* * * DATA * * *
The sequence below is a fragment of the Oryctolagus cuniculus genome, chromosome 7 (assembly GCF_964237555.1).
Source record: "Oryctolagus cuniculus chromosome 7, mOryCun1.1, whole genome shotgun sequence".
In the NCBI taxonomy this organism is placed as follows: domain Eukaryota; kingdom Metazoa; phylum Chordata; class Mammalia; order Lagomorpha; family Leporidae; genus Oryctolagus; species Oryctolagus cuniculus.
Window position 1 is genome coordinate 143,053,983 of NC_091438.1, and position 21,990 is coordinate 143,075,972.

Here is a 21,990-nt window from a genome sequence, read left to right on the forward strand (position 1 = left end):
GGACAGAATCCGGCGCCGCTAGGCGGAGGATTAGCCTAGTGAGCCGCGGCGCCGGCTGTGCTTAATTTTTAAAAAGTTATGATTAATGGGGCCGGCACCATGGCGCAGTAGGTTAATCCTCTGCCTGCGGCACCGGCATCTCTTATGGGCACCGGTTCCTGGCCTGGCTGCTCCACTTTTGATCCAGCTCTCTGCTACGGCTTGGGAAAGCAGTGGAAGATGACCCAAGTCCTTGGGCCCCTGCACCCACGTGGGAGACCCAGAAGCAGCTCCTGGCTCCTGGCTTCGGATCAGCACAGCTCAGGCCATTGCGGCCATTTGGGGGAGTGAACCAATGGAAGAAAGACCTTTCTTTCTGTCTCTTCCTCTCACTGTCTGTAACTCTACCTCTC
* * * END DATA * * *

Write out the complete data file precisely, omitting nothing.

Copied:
The sequence below is a fragment of the Oryctolagus cuniculus genome, chromosome 7 (assembly GCF_964237555.1).
Source record: "Oryctolagus cuniculus chromosome 7, mOryCun1.1, whole genome shotgun sequence".
In the NCBI taxonomy this organism is placed as follows: domain Eukaryota; kingdom Metazoa; phylum Chordata; class Mammalia; order Lagomorpha; family Leporidae; genus Oryctolagus; species Oryctolagus cuniculus.
Window position 1 is genome coordinate 143,053,983 of NC_091438.1, and position 21,990 is coordinate 143,075,972.

Here is a 21,990-nt window from a genome sequence, read left to right on the forward strand (position 1 = left end):
GGACAGAATCCGGCGCCGCTAGGCGGAGGATTAGCCTAGTGAGCCGCGGCGCCGGCTGTGCTTAATTTTTAAAAAGTTATGATTAATGGGGCCGGCACCATGGCGCAGTAGGTTAATCCTCTGCCTGCGGCACCGGCATCTCTTATGGGCACCGGTTCCTGGCCTGGCTGCTCCACTTTTGATCCAGCTCTCTGCTACGGCTTGGGAAAGCAGTGGAAGATGACCCAAGTCCTTGGGCCCCTGCACCCACGTGGGAGACCCAGAAGCAGCTCCTGGCTCCTGGCTTCGGATCAGCACAGCTCAGGCCATTGCGGCCATTTGGGGGAGTGAACCAATGGAAGAAAGACCTTTCTTTCTGTCTCTTCCTCTCACTGTCTGTAACTCTACCTCTC